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After living here for more than 20 years, writer Heidi Potter has found that Louisvillians love their local traditions and local businesses, and they want to tell you all about them. Each month we will visit something that Louisvillians love and explore the reasons why.  

Pearson’s, Ratterman’s, Highlands, A.D. Porter, Arch L. Heady, Schoppenhorst, Stoess, Owen …

It probably only took you a couple seconds to realize that I am listing local funeral homes. And those are just the ones that I can list off the top of my head, without consulting my handy Yellow Pages.

Louisvillians Love Funeral Homes

Prayer cards from different visitations

Why am I starting off this monthly column about Louisville talking about funeral homes? It’s simple really: We spend SO much time there, more than most cities do, I’ve realized over time. I think Louisville’s funeral home scene, because so many are still locally owned, has a homecoming-ish quality to it. It’s a place to see people and show support for your people. A place to come together and remember your shared pasts and discuss your futures.

I can pretty much guarantee that if we are meeting my in-laws out for dinner or at an event that starts after 6 p.m., they will be coming directly from the funeral home to meet us. I believe that they are at a visitation somewhere in Louisville at least twice a week, often more. For them, both Louisville natives and lifelong residents, there is always someone they know who is at the funeral home, in need of a visit. It is definitely a part-time job, or at least something you could classify as a hobby, with the amount of hours they spend at various funeral homes around Louisville. And it’s not just them, though. It’s so many people I know from here. They funeral home hop all the time and always manage to work it into their busy schedules.

“It’s what you do,” is my husband’s constant mantra. And, you know what? He’s right.

I come from a different background on going to the funeral home. My parents never, and I mean never, went to the funeral home. I can think of three times that my dad went to the funeral home for visitations that I actually went to as well: two of his close friends and his own father. It wasn’t until high school that I realized that visitations were happening all the time — we just were not going. That was when I started going on my own, starting with a friend who died when we were in high school. I went with a group of friends, and it just seemed right. But I still cannot imagine my parents or their friends going to the funeral home with the frequency of the Louisvillians I know. It just wasn’t that kind of environment.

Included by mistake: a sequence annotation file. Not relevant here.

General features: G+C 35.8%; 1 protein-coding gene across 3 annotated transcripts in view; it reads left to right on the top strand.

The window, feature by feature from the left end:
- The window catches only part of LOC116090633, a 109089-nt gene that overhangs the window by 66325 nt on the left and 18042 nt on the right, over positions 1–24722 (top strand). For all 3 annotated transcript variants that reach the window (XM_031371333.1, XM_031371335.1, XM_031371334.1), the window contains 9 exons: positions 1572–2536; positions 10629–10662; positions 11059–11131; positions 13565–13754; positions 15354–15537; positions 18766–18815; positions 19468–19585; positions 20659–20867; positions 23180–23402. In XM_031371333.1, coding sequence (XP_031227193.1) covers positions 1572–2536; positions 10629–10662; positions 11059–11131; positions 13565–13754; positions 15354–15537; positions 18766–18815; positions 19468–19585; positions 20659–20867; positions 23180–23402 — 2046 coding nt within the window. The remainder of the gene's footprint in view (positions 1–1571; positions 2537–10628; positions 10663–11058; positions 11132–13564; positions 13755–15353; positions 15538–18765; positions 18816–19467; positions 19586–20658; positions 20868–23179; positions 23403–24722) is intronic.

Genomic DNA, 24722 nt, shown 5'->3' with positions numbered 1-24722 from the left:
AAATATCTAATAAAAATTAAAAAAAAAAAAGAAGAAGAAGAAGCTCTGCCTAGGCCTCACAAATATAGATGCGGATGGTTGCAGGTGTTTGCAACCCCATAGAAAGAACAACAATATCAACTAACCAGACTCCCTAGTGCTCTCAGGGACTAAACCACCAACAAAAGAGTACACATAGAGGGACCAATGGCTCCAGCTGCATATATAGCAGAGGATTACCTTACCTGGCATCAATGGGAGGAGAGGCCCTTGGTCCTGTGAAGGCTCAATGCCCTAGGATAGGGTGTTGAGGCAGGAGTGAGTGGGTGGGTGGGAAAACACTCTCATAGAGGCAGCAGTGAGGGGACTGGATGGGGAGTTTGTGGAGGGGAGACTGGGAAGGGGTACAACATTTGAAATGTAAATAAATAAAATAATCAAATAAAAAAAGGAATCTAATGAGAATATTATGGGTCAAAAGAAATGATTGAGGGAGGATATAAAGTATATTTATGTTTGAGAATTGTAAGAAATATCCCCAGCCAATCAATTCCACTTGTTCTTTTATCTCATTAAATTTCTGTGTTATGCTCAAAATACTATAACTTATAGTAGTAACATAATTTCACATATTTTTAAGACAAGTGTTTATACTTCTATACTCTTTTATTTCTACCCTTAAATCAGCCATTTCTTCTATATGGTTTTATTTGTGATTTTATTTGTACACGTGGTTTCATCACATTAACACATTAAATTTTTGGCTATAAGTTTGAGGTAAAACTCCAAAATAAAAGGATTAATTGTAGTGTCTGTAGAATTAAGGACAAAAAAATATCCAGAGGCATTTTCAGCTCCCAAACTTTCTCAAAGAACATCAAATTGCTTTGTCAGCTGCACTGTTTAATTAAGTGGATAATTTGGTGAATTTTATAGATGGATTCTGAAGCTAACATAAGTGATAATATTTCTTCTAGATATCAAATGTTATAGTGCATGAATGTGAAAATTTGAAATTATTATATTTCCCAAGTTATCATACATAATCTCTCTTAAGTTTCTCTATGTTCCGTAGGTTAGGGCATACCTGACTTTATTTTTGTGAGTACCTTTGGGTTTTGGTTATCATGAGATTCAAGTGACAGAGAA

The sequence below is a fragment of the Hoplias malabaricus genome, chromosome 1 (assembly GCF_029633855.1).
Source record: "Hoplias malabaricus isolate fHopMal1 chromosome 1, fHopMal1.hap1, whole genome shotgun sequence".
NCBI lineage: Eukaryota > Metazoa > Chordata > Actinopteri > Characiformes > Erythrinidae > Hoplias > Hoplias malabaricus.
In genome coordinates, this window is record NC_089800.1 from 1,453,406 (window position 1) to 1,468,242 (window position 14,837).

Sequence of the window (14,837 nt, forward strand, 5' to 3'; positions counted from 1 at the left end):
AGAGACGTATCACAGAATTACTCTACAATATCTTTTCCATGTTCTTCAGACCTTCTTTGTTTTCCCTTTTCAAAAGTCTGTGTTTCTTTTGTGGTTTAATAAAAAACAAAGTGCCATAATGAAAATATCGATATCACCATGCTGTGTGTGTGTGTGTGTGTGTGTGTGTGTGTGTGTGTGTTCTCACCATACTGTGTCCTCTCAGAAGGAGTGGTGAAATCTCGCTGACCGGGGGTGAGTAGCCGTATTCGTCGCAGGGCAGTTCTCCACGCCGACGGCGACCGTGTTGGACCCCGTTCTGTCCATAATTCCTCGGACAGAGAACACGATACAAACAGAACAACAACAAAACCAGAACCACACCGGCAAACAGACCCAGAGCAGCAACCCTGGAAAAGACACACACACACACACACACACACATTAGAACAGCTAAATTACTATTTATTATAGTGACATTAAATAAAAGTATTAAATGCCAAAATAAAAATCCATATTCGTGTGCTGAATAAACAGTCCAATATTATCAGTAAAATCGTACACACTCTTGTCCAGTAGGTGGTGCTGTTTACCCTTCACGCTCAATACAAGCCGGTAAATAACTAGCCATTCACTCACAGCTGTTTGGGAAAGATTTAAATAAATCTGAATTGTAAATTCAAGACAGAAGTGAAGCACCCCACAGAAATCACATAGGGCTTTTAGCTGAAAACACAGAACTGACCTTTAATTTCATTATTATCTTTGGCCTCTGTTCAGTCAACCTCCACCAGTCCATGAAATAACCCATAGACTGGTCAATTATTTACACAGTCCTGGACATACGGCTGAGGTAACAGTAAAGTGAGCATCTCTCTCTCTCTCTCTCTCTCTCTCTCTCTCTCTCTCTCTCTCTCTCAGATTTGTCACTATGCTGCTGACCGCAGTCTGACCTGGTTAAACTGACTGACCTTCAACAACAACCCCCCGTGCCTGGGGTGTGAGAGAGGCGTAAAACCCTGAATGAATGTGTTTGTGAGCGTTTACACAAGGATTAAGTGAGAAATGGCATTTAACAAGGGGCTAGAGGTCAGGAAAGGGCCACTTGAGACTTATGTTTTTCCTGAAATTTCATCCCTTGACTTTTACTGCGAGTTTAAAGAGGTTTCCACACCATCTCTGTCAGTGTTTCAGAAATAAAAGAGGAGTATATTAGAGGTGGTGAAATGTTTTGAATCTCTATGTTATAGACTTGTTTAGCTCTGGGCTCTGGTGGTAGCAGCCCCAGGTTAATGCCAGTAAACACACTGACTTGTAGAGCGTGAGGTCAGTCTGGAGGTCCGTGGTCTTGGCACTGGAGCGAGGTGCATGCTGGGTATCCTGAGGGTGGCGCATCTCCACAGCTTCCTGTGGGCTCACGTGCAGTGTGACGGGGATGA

Visitations are different here. They are long events with an “old home week” mentality. When I first started dating my husband, his grandfather died. He had a two-day visitation with a bar set up in the back. Those two days were upwards of eight hours apiece, but longer because nobody wanted to leave. I thought it was such a huge party because they are Irish, but I quickly learned that this was normal. People came and camped out at the visitation. Like all day. Same for his grandmother’s funeral a couple of years later. There was singing, fighting, tears, joy, hugging and lots of kissing on the lips. These people here really know how to mourn.

My husband took all these tools from his Louisville visitation and funeral toolkit to help our family plan the funeral of my own father years ago. He suggested a two-day visitation, and I thought my mom would collapse. We agreed upon a one-day, four-hour visitation that was jam-packed for way over four hours. Coming from the land where a two-hour visitation is normal, this visitation was a little bit long, but definitely a pleasant diversion seeing friends the whole time.

When discussing death now, and unfortunately it is often, it’s funny how the funeral homes just roll off the Louisvillians’ tongues. The conversation usually rolls out like this: (just interchange any one of the funeral home names)

“___ died today. Isn’t that awful? Their poor family. Just breaks my heart.”

“Well, where are they going to be laid out?”

“I don’t know.”

“I bet it’s Pearson’s. No, maybe Ratterman’s, but not the Lexington Road one, the big one in Buechel.”

“Wait, I just heard it’s Highlands.”

“Really. Well that’s interesting. His cousin was laid out at Ratterman’s.”

Louisvillians can predict where someone is going to be laid out by who they are, what their religion is, where they went to high school and where they grew up. And they love trying to predict it, like a gambling game. They’ll even say at the funeral home, “Boy I would have guessed he would be laid out at (insert name here).” Like there’s still a chance that person might change their mind and go somewhere else.

I do believe that I have been to every funeral home in Louisville, Crestwood, LaGrange and even Southern Indiana. Recently we had a real windfall and finally set foot in a funeral home that is right down the street from our house but that neither my husband nor I had ever been to. We were so excited to finally go inside!

God, that’s sick.

My Louisville friend explained Louisville’s love of visitations this way: This is a city with a small-town mentality. You know everyone here. Someone is always experiencing a personal loss at some time, and you need to be there to pay your respects and bear witness to it. It’s the right thing to do. It’s what you do.


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